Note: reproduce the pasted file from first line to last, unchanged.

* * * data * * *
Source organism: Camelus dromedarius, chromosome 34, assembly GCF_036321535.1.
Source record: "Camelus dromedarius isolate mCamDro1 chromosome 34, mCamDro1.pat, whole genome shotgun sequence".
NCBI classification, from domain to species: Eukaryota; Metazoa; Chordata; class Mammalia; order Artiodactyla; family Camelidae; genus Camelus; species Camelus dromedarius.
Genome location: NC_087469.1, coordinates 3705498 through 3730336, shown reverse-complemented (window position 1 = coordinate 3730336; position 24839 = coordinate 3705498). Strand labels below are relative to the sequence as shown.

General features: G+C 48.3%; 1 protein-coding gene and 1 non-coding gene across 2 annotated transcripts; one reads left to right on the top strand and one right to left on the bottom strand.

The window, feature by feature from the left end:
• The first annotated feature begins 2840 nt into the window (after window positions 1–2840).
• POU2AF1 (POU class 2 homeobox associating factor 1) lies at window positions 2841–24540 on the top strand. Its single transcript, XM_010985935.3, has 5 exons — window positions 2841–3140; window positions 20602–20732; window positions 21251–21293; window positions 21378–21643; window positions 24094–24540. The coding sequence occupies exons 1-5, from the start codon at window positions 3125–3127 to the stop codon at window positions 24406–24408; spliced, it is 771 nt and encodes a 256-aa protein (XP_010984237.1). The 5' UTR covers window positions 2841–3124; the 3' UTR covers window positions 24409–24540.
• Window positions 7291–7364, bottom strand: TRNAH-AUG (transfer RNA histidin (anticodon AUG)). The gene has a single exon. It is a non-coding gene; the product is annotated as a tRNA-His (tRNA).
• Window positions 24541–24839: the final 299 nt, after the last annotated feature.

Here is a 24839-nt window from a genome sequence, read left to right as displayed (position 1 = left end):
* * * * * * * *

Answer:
Source organism: Camelus dromedarius, chromosome 34, assembly GCF_036321535.1.
Source record: "Camelus dromedarius isolate mCamDro1 chromosome 34, mCamDro1.pat, whole genome shotgun sequence".
NCBI classification, from domain to species: Eukaryota; Metazoa; Chordata; class Mammalia; order Artiodactyla; family Camelidae; genus Camelus; species Camelus dromedarius.
Genome location: NC_087469.1, coordinates 3705498 through 3730336, shown reverse-complemented (window position 1 = coordinate 3730336; position 24839 = coordinate 3705498). Strand labels below are relative to the sequence as shown.

General features: G+C 48.3%; 1 protein-coding gene and 1 non-coding gene across 2 annotated transcripts; one reads left to right on the top strand and one right to left on the bottom strand.

The window, feature by feature from the left end:
• The first annotated feature begins 2840 nt into the window (after window positions 1–2840).
• POU2AF1 (POU class 2 homeobox associating factor 1) lies at window positions 2841–24540 on the top strand. Its single transcript, XM_010985935.3, has 5 exons — window positions 2841–3140; window positions 20602–20732; window positions 21251–21293; window positions 21378–21643; window positions 24094–24540. The coding sequence occupies exons 1-5, from the start codon at window positions 3125–3127 to the stop codon at window positions 24406–24408; spliced, it is 771 nt and encodes a 256-aa protein (XP_010984237.1). The 5' UTR covers window positions 2841–3124; the 3' UTR covers window positions 24409–24540.
• Window positions 7291–7364, bottom strand: TRNAH-AUG (transfer RNA histidin (anticodon AUG)). The gene has a single exon. It is a non-coding gene; the product is annotated as a tRNA-His (tRNA).
• Window positions 24541–24839: the final 299 nt, after the last annotated feature.

Here is a 24839-nt window from a genome sequence, read left to right as displayed (position 1 = left end):